This series represents just a few of the basic, relaxing yoga poses that you can do to increase relaxation in the evening hours, relieve stress, and sleep better. Not only will you get to sleep more quickly, but you are more likely to stay asleep through the night. And if you do wake up? Try doing some more relaxing yoga.

 

Peaceful Home: What to Do When Conversations Become Confusing

Do you ever think that half the trouble with trying to have a conversation with family is that everyone is confused and no one is really listening? If it’s your goal to cultivate a more peaceful home life, then you might start by being less confusing, and encouraging others to do the same.

Why are conversations with family members often confusing?

We’re around family all the time, therefore our communication skills tend to become lazy because we just assume that family will hear/understand us. Actually, family members are far less likely to be paying attention because we eventually learn to tune each other out.

Why do family members tune each other out? One reason could be that we get tired of hearing people who we live with repeat the same old stories over and over to different friends. Or maybe we’re weary of listening to the same old arguments. Sometimes we get so good at not hearing each other talk, that when it’s time to pay attention, we have a hard time focusing.

Why else might family members not hear each other? Family members tend to try and talk to each other when someone is in the middle of an activity. So the person who was busy doing something else might just not even be listening.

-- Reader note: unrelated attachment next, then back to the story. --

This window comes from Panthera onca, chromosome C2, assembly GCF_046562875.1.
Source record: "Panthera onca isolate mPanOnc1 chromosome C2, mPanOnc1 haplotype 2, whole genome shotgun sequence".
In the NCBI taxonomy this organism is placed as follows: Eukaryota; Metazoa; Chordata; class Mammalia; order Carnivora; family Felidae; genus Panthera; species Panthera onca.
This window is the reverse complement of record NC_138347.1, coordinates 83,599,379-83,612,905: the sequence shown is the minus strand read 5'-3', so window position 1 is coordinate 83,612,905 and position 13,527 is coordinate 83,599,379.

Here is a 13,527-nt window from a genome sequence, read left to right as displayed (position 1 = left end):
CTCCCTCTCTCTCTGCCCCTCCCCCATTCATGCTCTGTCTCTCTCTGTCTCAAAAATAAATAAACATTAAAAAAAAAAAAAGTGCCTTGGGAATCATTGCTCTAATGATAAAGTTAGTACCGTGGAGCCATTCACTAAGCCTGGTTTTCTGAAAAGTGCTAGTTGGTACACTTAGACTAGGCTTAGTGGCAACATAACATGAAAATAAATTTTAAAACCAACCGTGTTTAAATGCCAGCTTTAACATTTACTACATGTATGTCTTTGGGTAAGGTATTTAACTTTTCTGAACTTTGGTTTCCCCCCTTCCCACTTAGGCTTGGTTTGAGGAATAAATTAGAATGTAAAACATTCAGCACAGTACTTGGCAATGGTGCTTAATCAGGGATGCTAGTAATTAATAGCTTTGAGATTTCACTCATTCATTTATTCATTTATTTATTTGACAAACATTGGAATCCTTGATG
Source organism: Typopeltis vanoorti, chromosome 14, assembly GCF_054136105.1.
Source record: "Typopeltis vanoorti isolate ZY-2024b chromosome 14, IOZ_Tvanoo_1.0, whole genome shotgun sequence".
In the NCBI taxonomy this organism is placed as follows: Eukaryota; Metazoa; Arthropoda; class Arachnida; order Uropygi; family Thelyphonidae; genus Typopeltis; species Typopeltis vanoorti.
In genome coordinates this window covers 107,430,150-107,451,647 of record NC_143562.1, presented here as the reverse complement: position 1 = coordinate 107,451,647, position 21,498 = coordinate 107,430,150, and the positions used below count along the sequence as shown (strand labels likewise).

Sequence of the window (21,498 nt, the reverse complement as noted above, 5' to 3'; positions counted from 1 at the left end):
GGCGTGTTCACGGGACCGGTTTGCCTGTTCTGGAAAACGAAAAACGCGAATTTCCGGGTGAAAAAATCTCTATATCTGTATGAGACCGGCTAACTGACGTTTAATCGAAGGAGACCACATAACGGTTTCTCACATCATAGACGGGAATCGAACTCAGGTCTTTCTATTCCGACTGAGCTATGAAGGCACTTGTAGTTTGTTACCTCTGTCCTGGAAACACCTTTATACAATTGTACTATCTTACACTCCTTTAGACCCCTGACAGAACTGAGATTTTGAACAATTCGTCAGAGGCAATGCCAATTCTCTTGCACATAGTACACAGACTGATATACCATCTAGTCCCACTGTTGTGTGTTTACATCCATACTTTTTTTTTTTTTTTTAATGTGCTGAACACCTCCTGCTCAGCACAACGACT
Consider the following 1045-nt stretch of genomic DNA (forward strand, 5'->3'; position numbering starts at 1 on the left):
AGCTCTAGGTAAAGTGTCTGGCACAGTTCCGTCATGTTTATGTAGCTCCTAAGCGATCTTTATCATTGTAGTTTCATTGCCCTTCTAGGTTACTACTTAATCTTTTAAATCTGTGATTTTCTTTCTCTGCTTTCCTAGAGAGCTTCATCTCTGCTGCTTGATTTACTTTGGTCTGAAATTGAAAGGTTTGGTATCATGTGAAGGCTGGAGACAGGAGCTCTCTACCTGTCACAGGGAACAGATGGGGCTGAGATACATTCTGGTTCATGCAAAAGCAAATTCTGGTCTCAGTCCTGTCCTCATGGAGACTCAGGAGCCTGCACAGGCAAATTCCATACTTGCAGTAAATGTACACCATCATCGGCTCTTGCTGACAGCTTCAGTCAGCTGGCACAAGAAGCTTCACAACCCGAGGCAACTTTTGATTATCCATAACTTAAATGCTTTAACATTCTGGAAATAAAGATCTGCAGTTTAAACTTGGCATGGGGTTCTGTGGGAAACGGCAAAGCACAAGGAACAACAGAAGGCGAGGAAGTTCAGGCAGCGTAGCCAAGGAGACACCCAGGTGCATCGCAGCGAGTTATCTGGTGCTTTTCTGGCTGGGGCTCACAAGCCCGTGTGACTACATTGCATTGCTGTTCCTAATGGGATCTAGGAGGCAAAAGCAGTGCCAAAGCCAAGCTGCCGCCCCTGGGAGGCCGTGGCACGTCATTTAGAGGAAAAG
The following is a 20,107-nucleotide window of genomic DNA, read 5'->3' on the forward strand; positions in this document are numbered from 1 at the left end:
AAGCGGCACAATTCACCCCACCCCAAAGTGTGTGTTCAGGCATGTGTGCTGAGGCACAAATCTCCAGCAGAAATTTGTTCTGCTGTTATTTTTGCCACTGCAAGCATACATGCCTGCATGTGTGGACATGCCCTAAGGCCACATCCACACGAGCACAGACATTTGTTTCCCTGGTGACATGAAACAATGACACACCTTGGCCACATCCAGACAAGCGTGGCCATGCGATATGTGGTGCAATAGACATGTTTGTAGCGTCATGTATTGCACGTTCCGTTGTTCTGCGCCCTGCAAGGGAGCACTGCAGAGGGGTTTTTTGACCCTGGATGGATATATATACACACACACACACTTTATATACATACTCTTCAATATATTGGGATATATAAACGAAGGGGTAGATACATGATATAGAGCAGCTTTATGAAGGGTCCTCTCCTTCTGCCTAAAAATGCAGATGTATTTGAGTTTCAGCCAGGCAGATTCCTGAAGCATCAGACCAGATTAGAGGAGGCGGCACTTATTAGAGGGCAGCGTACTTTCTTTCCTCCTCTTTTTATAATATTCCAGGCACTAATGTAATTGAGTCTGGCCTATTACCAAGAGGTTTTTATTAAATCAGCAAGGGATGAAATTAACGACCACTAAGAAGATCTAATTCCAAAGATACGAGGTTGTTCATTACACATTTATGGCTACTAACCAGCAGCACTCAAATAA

Another reason family conversations tend to be confusing is that people get sloppy with their manners, and everyone tries to talk at once. Maybe mom is telling that story you’ve heard a thousand times. Or maybe you just had to bring up a funny story to Uncle Jeff who happened to be walking by as your sister was launching into a lengthy diatribe.

Yet another cause of confusing family conversations is multi-tasking. We try to talk while at the same time using the computer, or doing a task like washing dishes or paying a bill on the phone. When our attention is divided, we tend to miss key details. Later on, we relay what we thought we heard, but it’s not accurate.

How to alleviate confusing family conversations to keep the peace:

Have patience with family members. If someone misheard or misunderstands what you say, just simply repeat in a clear voice, without being rude or placing blame.

Make eye contact when someone else is talking. This is the first step in staying engaged in the conversation.

Play a Jedi mind trick – pretend you’re talking to a friend, not a family member. We tend to listen more fully when friends are speaking than when family members have something to say. Perhaps we are trying a little harder to impress our friends, or maybe we don’t have the same resentments going into conversations with friends as we do with family.

Ask questions. Sometimes asking questions can help you get clear on what’s being relayed in conversation. Wait until the right moment before posing your question. Too soon, and you’re not giving the other person a chance to speak.

Don’t interrupt. Family members often get into the bad habit of cutting each other off in the middle of talking. You don’t like it when someone else interrupts you, do you?

Repeat what they say back to them. The best way to get clear on what someone else is saying is to summarize their words to them. This way, if you happen to have misunderstood, they can set you straight.

Once your communication skills are re-sharpened to have productive conversations with family, you can likely expect more peaceful moments and less confusion to follow.

 

Prayer Brings Peace to the Family Home

Searching for ideas on how to bring more peace to your family life? Prayer is one way to deepen the bond between family members and cultivate a loving, soothing environment at home. How does praying together accomplish this?